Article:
Defense

Marines hope IT can keep pace with personnel

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The Marine Corps wants its digital footprint to catch up to its physical one.

The Corps has recently deployed personnel to crises springing up around the world, but is still working on how best to equip those Marines with the information they own at garrison, according to Col. Pete Dillon, the strategic planning chief in the service’s Command, Control, Communications and Computers branch.

The Corps has recently sent personnel to Iraq to train local troops to fight the Islamic State, and to Nepal to deliver humanitarian aid. Being able to respond to multiple crises simultaneously is “the new normal,” Dillon said at a May 29 luncheon hosted by AFCEA’s Washington, D.C., chapter.

One example of how the service is trying to improve its IT mobility is by investing in what is known as a rapid response kit. The kit “allows small groups of Marines to get on the ground, use some reach-back technology, either through commercial Internet, satellite terminal or some other means of transmission, to access a remote server,” Dillon explained.

Dillon said the service’s goal is to give commanders a breadth of IT options for responding to crises, from deploying a greater range of mobile devices to taking advantage of remote desktops.

War of words

Before the panel discussion began, Marine Corps Chief Information Officer Brig. Gen. Kevin Nally made a point of categorically rejecting how a top cyber official had characterized the Corps’ enterprise network a day earlier.

The official, Col. Gregory Breazile, director of the C2/Cyber and Electronic Warfare Integration Division, said that the Marine Corps network was a “mess” shortly after transitioning from the Navy Marine Corps Intranet, and predicted it would take “many years, unfortunately, to clean it up because it’s not a standardized network.”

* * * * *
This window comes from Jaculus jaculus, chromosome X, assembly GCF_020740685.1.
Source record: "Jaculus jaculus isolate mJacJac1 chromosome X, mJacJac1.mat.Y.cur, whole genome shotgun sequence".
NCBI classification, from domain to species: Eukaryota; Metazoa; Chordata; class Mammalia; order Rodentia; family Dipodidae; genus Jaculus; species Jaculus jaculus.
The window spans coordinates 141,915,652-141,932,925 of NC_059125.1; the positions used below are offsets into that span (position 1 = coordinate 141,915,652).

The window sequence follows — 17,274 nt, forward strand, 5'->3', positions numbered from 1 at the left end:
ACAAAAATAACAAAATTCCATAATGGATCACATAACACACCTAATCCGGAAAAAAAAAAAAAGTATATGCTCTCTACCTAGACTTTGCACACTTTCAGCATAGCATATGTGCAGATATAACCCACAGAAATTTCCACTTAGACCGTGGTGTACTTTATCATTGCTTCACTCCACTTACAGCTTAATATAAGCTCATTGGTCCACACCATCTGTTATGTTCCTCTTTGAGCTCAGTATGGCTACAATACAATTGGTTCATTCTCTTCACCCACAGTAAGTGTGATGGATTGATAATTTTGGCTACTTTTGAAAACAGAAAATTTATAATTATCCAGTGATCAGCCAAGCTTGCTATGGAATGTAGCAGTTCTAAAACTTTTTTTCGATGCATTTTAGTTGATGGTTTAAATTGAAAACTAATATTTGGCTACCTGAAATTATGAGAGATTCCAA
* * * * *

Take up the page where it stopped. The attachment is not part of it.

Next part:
Nally, who will retire in July, was not pleased with Breazile’s comments, calling them “completely off-base.”

“The network is not a mess,” he said. “And I’ll tell you for a fact -- five years being in the job, I have never had a commander call me and complain about the network.”

The brigadier general also objected to Breazile’s suggestion that the Corps’ organizational structure was not aligned well for cyberspace operations. As the CIO, Nally said, he works closely with a top intelligence official in the service.

About the Author

Sean Lyngaas is an FCW staff writer covering defense, cybersecurity and intelligence issues. Prior to joining FCW, he was a reporter and editor at Smart Grid Today, where he covered everything from cyber vulnerabilities in the U.S. electric grid to the national energy policies of Britain and Mexico. His reporting on a range of global issues has appeared in publications such as The Atlantic, The Economist, The Washington Diplomat and The Washington Post.

Lyngaas is an active member of the National Press Club, where he served as chairman of the Young Members Committee. He earned his M.A. in international affairs from The Fletcher School of Law and Diplomacy at Tufts University, and his B.A. in public policy from Duke University.

Click here for previous articles by Lyngaas, or connect with him on Twitter: @snlyngaas.


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